Wednesday 18 April 2018 at 8:00pm
Saffron Walden, Magic and the Elizabethan State: William Harrison, the Harvey Brothers and the Cambridge Connection, by Professor Glyn Parry

Gabriel, Richard and John Harvey, the sons of a Saffron Walden rope-maker, became prominent intellectuals at Cambridge University, at the Court and in London. However, their careers eventually foundered, partly because of their early education under the magus John Dee in his magical academy at Mortlake, west of London. There they learned astrology, alchemy, and how to contact angels, all studies which came under attack at Cambridge in the 1570s and 1580s, leading to a wider cultural and political reaction against occult studies, exemplified by William Harrison, Rector of Radwinter, who knew many of the individuals mentioned in this talk.

Glyn Parry is Professor of Early Modern History at the University of Roehampton, London. He published a study of William Harrison's thought, and more recently a biography of John Dee, The Arch-Conjuror of England (Yale UP, 2012). He is currently completing a book about Thomas Digges, Dee's most famous mathematical pupil, whose other career as a con-man, fraudster and forger made him a target of conservative critics of magic and mathematics.

Thursday 15 March 2018 at 8:00pm
The Fortunes of Francis Barber: The True Story of the Jamaican Slave Who Became Samuel Johnson's Heir, by Michael Bundock

This talk told the story of the remarkable life of Francis Barber, who was brought to England as a slave from Jamaica in 1750 and became a servant in the household of the renowned man of letters Dr Samuel Johnson. Making an unlikely friend in Johnson and caring for him during the writer's later years he eventually became Johnson's heir. Many slaves were brought to Britain in the eighteenth century, but little is known of their lives. Francis Barber's story opens a window onto London at a time when slaves had yet to win their freedom.

Michael Bundock is the author of The Fortunes of Francis Barber: The True Story of the Jamaican Slave Who Became Samuel Johnson's Heir (Yale University Press, 2015). He is a Director of Dr Johnson's House Trust, President of the Johnson Society for 2017-2018, and an Honorary Research Associate in the Department of English at University College London. He is a barrister by profession and, when not writing about the eighteenth century, likes to practice maritime law.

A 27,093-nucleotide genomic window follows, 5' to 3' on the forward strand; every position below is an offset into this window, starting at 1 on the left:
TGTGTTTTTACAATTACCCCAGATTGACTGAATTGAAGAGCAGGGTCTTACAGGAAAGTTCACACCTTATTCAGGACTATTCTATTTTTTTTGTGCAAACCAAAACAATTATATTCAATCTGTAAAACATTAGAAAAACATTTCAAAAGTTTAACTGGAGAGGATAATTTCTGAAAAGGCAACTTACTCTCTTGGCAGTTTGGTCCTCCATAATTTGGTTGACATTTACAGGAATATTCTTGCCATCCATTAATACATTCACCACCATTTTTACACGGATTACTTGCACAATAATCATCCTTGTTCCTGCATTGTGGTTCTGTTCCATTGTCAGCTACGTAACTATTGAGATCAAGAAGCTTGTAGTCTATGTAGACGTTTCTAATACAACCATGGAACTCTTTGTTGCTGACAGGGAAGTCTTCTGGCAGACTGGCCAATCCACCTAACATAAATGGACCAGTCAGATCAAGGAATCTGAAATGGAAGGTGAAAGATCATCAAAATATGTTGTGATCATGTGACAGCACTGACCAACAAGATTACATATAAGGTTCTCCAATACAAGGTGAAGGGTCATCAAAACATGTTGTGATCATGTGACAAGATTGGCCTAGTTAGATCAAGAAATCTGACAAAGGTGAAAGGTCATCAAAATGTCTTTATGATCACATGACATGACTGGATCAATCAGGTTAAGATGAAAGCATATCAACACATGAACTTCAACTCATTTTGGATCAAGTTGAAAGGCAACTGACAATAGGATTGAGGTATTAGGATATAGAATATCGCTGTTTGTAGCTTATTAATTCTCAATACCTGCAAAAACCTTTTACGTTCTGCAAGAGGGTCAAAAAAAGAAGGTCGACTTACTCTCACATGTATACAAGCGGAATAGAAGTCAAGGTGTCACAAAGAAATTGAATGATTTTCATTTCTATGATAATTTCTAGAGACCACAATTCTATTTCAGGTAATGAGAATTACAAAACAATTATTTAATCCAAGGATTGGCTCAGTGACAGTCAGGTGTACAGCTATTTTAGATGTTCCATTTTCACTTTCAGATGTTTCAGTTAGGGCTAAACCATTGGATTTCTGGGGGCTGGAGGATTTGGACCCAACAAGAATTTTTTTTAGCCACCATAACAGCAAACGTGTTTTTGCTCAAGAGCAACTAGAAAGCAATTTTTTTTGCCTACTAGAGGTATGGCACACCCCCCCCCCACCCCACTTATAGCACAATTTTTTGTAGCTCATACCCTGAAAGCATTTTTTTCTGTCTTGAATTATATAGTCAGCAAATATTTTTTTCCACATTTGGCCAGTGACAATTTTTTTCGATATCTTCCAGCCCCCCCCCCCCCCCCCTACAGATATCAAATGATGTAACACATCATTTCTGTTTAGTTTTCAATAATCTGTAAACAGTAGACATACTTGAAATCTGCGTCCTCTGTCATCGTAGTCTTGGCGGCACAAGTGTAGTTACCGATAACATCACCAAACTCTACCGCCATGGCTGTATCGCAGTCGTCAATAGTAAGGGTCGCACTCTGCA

Wednesday 7th February 2018 at 8:00pm
The Truth About Grunty Fen and the Allure of Squalor, by Christopher South

Christopher South told how he was led astray and after 50 years as a serious journalist fell into the clutches of a comic yokel. Born as a stage act, Dennis of Grunty Fen grew into a radio cult that lasted for 17 years. Now the mad fantasy world of a squalid fen village survives in Christopher South's ever-earnest and occasionally disgusting books like the latest, "Customs and Folklore of Grunty Fen", which pokes gentle fun at social historians like Martyn Everett. He hopes you'll tell him why so many people like to hear about awful people and awful places.

Christopher South began in journalism in Saffron Walden 63 years ago and still writes and broadcasts regularly. His interviews range from royalty to a tramp. He is widely travelled, has helped found three successful charities and has been married to Janet for 53 years for most of which they have lived in Little Chesterford.

Wednesday 3rd January 2018 at 8.00 pm
New Year Social Evening and Readings: Four centuries toing-and-froing in Europe

This New Year's programme highlighted some accounts of journeys into various other European countries made by people from the United Kingdom, using the trip to France and Italy undertaken by George Stacey Gibson and his family in 1865 as a jumping off point.